Many of us have ideas in our head about what adoption from China looks like. These ideas have likely been influenced by media (i.e., the 2005 film, “China’s Lost Girls”), press (covering China’s one-child policy), friends, family, and maybe even our own experiences.
Tag Archives: adopt
It was 2011, and Yago had just entered our Believe in Me School in Changzhi. We knew then that he needed special care for his leg.
Over the years, however, we have learned through consulting with experts that the best opportunity for Yago to receive the ongoing care that he needs for his condition is to be cared for by a family able to thoroughly address and consistently manage his care. Read more.
Since entering our Believe in Me school in Liupanshui in 2012, Elaine has made great progress. At the beginning what was most noticeable was her desire to help and understand her new surroundings. Everything was new and different to her, so it took her some time to warm up. She obviously paid close attention and her teachers saw that she was making strides to interact more with others, learn how to verbalize herself and play with the other children. Read more.
My older sister recently had a baby, and it was great to get to follow along with her nine month journey. The most exciting part of the pregnancy for my relatives, however, was the hardest part for me – her sonogram.
You know the scene: family gathered all around in a small room, admiring the images of the new baby on the screen. And when the tech announced, “It’s a girl!” everyone cheered and was overjoyed. That was hard moment for me, though, because in all the happiness I had a feeling of dread come over me. My mind went to when my birthmother was pregnant with me. What was her and my birthfather’s reaction to me being a girl? Read more.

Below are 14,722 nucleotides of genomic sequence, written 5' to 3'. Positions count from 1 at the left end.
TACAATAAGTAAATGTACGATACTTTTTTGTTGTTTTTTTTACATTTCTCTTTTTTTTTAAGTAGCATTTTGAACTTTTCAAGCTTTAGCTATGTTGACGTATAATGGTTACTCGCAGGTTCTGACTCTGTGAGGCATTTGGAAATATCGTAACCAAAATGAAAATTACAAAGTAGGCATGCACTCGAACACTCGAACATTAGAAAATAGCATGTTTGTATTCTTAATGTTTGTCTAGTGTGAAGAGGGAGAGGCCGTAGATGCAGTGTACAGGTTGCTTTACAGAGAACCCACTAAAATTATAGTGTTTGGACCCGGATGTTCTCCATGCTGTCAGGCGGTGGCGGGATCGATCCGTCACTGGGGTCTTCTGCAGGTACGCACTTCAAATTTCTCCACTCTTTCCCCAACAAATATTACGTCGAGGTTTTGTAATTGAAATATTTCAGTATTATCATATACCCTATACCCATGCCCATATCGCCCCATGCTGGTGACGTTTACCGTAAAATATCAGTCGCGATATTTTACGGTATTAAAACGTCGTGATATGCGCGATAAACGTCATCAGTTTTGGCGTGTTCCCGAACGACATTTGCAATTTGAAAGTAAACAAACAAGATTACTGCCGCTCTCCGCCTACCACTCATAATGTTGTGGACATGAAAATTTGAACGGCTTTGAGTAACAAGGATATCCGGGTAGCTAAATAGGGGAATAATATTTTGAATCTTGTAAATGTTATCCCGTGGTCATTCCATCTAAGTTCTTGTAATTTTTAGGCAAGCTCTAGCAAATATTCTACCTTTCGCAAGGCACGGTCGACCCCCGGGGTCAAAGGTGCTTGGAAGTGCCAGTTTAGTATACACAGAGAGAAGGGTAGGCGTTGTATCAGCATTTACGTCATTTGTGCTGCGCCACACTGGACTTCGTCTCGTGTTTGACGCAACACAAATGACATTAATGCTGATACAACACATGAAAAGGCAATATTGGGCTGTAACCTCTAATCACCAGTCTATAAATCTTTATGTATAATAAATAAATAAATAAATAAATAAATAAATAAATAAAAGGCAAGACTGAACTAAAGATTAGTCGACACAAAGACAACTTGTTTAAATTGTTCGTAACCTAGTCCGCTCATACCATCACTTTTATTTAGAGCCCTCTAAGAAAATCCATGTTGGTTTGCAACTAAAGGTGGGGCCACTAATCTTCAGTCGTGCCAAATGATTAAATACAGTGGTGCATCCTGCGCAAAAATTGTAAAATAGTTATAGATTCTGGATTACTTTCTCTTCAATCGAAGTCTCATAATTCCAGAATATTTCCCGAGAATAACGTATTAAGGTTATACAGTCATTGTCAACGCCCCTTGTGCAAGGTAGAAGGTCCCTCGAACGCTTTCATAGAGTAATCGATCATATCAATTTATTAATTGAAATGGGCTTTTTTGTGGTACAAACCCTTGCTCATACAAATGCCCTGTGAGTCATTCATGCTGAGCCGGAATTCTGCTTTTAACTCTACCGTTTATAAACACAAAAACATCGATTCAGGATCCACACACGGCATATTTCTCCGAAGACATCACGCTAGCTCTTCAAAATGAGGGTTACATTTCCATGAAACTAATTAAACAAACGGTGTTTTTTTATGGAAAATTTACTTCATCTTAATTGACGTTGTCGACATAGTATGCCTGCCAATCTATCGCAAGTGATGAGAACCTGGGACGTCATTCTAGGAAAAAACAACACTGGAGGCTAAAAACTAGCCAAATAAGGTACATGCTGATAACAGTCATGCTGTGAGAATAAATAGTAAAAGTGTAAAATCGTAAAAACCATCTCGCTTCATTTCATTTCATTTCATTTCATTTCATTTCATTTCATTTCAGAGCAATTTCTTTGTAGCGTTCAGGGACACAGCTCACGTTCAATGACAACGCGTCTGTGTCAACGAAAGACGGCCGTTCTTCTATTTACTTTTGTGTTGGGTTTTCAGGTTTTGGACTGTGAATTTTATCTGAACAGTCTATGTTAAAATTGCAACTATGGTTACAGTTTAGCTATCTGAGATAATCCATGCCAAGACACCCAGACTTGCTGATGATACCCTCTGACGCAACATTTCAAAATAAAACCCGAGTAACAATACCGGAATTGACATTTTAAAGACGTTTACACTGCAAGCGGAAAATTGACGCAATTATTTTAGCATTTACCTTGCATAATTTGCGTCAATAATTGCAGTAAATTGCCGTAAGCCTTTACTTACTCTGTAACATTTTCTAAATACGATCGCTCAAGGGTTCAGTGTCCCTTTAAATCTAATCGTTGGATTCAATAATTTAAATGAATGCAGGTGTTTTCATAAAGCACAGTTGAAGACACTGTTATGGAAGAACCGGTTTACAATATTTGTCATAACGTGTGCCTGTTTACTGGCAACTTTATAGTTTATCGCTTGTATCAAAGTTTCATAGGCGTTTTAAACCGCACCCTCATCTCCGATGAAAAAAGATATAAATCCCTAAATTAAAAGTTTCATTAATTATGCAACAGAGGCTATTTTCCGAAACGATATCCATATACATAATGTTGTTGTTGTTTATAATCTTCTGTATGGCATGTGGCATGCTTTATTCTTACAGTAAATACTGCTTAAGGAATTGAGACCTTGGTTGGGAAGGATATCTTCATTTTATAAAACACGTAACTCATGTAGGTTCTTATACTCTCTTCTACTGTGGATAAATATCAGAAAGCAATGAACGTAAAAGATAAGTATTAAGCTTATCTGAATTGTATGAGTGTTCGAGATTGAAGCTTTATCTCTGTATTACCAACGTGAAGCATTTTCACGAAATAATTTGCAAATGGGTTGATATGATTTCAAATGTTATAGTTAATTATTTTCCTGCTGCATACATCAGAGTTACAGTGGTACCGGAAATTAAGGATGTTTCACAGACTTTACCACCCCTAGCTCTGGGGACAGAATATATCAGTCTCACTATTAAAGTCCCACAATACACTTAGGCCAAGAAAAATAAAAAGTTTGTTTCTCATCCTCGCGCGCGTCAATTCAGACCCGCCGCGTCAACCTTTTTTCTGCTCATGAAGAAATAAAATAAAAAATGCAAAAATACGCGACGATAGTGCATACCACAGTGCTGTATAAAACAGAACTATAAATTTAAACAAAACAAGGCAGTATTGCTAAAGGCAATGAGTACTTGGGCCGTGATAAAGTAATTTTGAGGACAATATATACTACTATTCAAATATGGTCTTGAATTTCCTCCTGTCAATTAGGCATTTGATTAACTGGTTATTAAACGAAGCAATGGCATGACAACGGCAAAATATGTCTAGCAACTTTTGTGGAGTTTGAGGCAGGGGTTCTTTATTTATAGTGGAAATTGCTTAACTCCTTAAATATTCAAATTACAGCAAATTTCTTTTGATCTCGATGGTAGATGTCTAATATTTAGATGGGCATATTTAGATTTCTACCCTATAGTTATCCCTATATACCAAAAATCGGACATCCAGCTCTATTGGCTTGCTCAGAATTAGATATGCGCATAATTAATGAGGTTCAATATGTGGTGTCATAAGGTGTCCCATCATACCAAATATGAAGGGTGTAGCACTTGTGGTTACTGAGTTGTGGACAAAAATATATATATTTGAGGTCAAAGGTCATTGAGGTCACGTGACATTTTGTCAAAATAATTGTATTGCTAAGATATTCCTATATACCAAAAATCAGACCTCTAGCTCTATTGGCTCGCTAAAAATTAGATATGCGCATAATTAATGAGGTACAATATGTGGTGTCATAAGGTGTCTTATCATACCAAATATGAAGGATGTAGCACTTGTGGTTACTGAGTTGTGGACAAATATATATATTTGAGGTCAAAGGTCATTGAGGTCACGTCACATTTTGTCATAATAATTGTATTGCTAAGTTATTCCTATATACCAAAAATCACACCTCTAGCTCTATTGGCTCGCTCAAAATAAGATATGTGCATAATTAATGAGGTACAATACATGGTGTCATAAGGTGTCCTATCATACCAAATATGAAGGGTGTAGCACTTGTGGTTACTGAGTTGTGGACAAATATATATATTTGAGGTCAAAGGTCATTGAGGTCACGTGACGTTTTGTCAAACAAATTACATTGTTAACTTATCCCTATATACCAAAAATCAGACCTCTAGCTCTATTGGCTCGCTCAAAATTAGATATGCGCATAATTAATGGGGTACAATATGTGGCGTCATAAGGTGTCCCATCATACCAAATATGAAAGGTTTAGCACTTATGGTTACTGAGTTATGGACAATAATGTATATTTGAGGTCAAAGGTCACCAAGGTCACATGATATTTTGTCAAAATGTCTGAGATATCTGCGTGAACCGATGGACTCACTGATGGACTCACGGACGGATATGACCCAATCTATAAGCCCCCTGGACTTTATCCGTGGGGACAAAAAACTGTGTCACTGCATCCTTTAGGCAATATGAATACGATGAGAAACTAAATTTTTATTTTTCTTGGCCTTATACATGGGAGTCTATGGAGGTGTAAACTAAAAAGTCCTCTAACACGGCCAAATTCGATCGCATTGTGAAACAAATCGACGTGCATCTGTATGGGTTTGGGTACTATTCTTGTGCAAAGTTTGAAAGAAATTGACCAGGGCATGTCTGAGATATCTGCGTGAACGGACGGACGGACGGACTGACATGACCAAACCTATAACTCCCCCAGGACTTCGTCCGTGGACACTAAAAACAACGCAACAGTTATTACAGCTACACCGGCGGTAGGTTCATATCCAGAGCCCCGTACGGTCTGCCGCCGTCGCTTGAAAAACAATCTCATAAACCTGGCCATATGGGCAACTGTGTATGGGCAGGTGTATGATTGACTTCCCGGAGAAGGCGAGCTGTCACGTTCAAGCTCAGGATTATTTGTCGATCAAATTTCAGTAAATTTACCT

Mikel is a handsome eight-year-old boy who attends LWB’s Believe in Me school inside his orphanage in Shanxi Province. Our teachers absolutely love him and say he is a very well behaved little boy who listens well in class and always wants to finish his projects. Read more.
It always warms our hearts when organizations in China pull together to help kids in need.
Over the past year, three children with vision issues who were previously in LWB programs have moved to the care of Bethel China. Bethel provides highly specialized care for children with vision issues of all severities in a loving, home-like environment. We shared the stories of these three kids shortly after they moved to Bethel. We recently received an update, so we thought you might like to see how well these kids are doing. Read more.
Jaden came home January 2013 at the age of 3 ½. He celebrated his 5th birthday just a couple of weeks ago, and last week we celebrated his 500th day in our family. He has really thrived at home.
It has only been recently that he has started talking a little bit more about his time as an orphan, and the most common way he describes it revolves around feeling “alone.” He tells us “I am very happy that you came to get me” and “I’m glad you didn’t leave me alone any longer.” He did tell us once “I’m glad you got me, but why did it take you so long to find me?” … which was heart-warming and heart-breaking at the same time.
Today’s blog was written by Tim Sanford, an “LWB Dad” who adopted Christopher. Read more.
At the age of four, Joseph entered our Fuyang foster care program in Anhui in 2007. Over the past six years, it has been our bittersweet privilege to watch Joseph grow up — bittersweet because we would like nothing more than for him to find a forever family of his own. His amazingly sweet and happy demeanor and contagious smile make it a pleasure to be in his company.